Suggest a Songfact / Artistfact
Album: August And Everything AfterReleased: 1993Charted:
"This is a song about me," lead singer Adam Duritz said of this song on Counting Crows VH1 Storytellers appearance. Said Duritz: "The song begins with a guy walking out the front door of his house and leaving behind this woman. But the more he begins to leave people behind in his life, the more he feels like he's leaving leaving himself behind as well, and the less substantial he feels about himself. That's sort of what the song's about: even as he disappears from the lives of people, he's disappearing more and more from his own life."
This song dates back to Adam Duritz' days in a band called the Himalayans, which he joined when he was a student at the University of California. That band - guitarist Dan Jewett, bass player Dave Janusko and drummer Chris Roldan - wrote the music for the song, to which Duritz added lyrics. The song became their most popular at concerts, and when Duritz formed Counting Crows, he brought the song with him. With his new bandmates Steve Bowman, David Bryson, Charlie Gillingham and Matt Malley, he worked up a new version of the song that was included on their first album, August And Everything After. Duritz made sure to credit everyone in both bands with writing the song, so "Round Here" has eight different writers listed on the composer credits.
The theme of childhood promises not panning out is one that shows up a lot in Duritz' lyrics. In the chorus of this song, he lists some sayings that our parents often say: "Around here we always stand up straight," "Around here we're carving out our names."
Said Duritz: "You're told as a kid that if you do these things, it will add up to something: you'll have a job, you life. And for me, and for the character in the song, they don't add up to anything, it's all a bunch of crap. Your life comes to you or doesn't come to you, but those things didn't really mean anything.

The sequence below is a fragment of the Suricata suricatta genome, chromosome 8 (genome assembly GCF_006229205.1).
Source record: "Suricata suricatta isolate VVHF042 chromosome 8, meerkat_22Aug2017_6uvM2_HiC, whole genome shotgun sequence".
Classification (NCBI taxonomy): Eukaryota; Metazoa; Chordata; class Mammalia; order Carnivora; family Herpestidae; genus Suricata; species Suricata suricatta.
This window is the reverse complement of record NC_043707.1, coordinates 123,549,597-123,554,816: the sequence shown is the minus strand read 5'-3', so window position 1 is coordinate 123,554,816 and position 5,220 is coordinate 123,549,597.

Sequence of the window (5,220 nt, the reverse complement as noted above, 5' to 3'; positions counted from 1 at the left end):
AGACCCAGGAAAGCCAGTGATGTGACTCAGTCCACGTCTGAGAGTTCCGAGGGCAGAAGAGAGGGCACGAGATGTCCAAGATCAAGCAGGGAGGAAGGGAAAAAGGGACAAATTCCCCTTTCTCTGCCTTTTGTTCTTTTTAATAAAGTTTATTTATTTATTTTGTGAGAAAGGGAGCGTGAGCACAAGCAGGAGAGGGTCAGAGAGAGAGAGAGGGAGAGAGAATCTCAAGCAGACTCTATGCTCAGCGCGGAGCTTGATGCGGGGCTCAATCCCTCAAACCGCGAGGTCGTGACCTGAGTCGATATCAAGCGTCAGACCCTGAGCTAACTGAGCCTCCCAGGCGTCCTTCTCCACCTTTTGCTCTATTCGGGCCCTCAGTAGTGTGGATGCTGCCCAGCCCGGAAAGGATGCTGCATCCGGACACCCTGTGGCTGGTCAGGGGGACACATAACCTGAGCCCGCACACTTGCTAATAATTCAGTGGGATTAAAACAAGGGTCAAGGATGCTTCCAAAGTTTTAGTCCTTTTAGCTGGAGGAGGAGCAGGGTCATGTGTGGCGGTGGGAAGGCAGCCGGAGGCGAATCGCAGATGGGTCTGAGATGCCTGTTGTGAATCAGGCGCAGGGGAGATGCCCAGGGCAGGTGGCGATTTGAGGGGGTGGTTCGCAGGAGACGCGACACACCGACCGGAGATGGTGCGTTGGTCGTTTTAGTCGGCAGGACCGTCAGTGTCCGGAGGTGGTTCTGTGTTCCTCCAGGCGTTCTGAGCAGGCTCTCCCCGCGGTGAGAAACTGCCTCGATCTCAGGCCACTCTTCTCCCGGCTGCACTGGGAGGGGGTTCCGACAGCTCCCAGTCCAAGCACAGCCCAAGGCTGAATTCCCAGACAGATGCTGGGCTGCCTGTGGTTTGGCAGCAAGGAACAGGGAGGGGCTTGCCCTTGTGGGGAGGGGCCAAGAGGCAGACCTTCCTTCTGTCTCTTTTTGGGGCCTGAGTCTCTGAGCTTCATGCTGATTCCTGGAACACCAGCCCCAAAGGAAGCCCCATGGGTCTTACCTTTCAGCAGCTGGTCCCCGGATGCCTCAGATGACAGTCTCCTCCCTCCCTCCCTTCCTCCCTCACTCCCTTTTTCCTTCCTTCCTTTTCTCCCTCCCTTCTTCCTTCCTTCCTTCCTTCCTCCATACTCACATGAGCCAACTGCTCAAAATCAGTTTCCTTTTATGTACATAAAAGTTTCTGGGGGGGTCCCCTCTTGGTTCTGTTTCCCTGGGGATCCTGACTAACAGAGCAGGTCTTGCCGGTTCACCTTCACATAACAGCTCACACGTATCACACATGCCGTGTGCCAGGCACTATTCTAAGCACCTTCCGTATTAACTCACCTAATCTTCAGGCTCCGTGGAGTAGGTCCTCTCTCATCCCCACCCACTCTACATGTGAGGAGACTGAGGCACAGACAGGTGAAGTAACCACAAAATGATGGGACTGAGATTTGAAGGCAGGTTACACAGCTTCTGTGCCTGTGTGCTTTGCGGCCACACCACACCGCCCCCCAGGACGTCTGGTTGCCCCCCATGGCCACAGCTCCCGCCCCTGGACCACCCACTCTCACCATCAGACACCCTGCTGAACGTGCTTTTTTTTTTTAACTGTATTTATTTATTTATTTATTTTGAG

By the end of the song, he's so dismayed that he's screaming out that he gets to stay up as late as he wants and nobody makes him wait; the things that are important to a kid - you don't have to go to bed, you don't have to do anything. But they're the sort of things that don't make any difference at all when you're an adult. They're nothing."
At the time, Counting Crows didn't release singles in America, and it wasn't until 1998 that Billboard allowed songs to chart on their Hot 100 that weren't released as singles. As a result, the song is a chart anomaly: a very popular song that never showed up. It did make #31 on the Airplay chart, which was later integrated in the Hot 100. The group didn't release singles so listeners would be compelled to buy the albums - a far more lucrative purchase, and arguably a more complete listening experience.
The band often plays extended versions of this song at concerts, which can be heard on the 10 minute performance on the song on their 2013 live album Echoes of the Outlaw Roadshow
. "I think one of the nice things about playing music is a sense that whatever I want to do is okay," Adam Duritz said in our 2013 interview
. "As long as I'm really expressing something, then any way I want to express the song, it's fine."
Counting Crows made a video for this song, which was directed by Mark Neale, who would later direct The Verve Pipe's video for "The Freshman
" and the documentary Faster
. It was the second video the band made (following "Mr. Jones
"), and the last one they made for the album, since Adam Duritz wanted the band to scale back promotion when they became wildly popular. "I saw people around me putting out records that got a little too big, and that was the end of them," Duritz told us. "I didn't want that for us, so I stopped it."